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Cheela Plains; great station camping in the Pilbara

There’s a few station stays in Western Australia that have huge reputations, and Cheela Plains is one of them. Sometimes high reputations leads to high expectations, and that can be a big let down if you don’t feel wowed, but we decided to stay a couple of nights to check it out for ourselves.

We’ve learnt over the year that whilst one person might hate a place, we might love it and vice versa, and the only way to know for sure is to check it out for yourself.

Cheela Plains from above

Exploring Cheela Plains at Mussel Pool

I will mention that we are highly supportive of station stays and private properties opening up, as they have something truly unique to offer and anything that gives more options for camping is a good thing. If they have access to 4WD tracks too then its even better in our books, and many do.

Cheela Plains exploring

There’s a heap of tracks at Cheela Plains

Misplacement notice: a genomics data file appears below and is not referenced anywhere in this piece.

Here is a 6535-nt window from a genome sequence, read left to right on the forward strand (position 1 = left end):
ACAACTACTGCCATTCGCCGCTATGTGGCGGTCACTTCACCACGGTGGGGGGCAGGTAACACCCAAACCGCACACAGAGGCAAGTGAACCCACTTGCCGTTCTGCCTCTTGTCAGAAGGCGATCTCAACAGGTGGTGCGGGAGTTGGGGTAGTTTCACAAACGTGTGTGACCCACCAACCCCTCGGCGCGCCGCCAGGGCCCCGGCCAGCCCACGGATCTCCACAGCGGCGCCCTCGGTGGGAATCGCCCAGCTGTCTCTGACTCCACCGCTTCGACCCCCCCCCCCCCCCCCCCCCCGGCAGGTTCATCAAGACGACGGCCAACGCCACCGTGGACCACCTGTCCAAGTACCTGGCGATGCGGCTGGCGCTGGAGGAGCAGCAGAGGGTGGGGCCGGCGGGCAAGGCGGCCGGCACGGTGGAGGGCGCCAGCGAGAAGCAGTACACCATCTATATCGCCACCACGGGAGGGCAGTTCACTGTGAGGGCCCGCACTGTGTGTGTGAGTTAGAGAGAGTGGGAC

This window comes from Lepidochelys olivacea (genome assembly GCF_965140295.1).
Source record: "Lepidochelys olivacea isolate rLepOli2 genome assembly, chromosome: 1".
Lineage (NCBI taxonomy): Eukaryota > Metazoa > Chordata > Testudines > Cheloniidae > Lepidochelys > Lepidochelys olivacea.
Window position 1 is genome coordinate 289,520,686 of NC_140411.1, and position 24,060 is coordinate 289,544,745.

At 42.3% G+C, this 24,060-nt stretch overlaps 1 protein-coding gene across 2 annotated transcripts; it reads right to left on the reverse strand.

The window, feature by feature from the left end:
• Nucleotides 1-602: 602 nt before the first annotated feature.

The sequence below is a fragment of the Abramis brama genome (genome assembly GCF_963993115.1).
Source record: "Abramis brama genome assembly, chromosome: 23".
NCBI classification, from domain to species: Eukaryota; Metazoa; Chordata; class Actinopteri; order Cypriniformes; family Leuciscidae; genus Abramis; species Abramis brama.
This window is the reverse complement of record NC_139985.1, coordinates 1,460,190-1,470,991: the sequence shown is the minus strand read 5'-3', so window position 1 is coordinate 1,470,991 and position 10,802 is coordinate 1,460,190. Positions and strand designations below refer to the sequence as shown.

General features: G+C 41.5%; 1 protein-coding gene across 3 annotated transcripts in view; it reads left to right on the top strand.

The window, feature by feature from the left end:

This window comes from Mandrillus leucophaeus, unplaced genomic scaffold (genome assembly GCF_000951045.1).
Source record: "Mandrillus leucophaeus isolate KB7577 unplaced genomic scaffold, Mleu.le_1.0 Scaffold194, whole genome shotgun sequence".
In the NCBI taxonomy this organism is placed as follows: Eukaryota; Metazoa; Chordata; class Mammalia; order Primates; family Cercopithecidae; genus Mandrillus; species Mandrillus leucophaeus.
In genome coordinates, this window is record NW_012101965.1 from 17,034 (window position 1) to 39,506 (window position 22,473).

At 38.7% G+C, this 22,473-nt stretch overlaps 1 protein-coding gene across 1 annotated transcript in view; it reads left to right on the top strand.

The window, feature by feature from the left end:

Where is Cheela Plains?

You’ll find this station in the middle of the Pilbara, about a third of the way between Paraburdoo and Nanutarra Roadhouse. The actual station is a couple of kilometres off the main road. The road in is good condition gravel, and you’ll arrive at the homestead and camp ground, which is very well set up and run.

Cheela Plains Homestead

Pulling over the hill is the Cheela Plains main campground

What’s at Cheela Plains?

Asides from the usual amenities, there’s a kitchen, dinner cooked each night, a whole heap of mining dump trucks and lots of station to explore. You can stay at the homestead, or go and explore more of the station, which is seriously large.

Cheela Plains office

Check in at the office before heading off

When you book in, you’ll get information (which we’ve uploaded in the photos in this post) that covers the various attractions, distances and then a whole heap of information on the geology of the place, which I’m sure some people find very fascinating.

We absolutely loved looking at the different rock formations, and some are probably the best we’ve seen in the Pilbara, which is pretty special. The sheer beauty of the red rock is nothing short of incredible.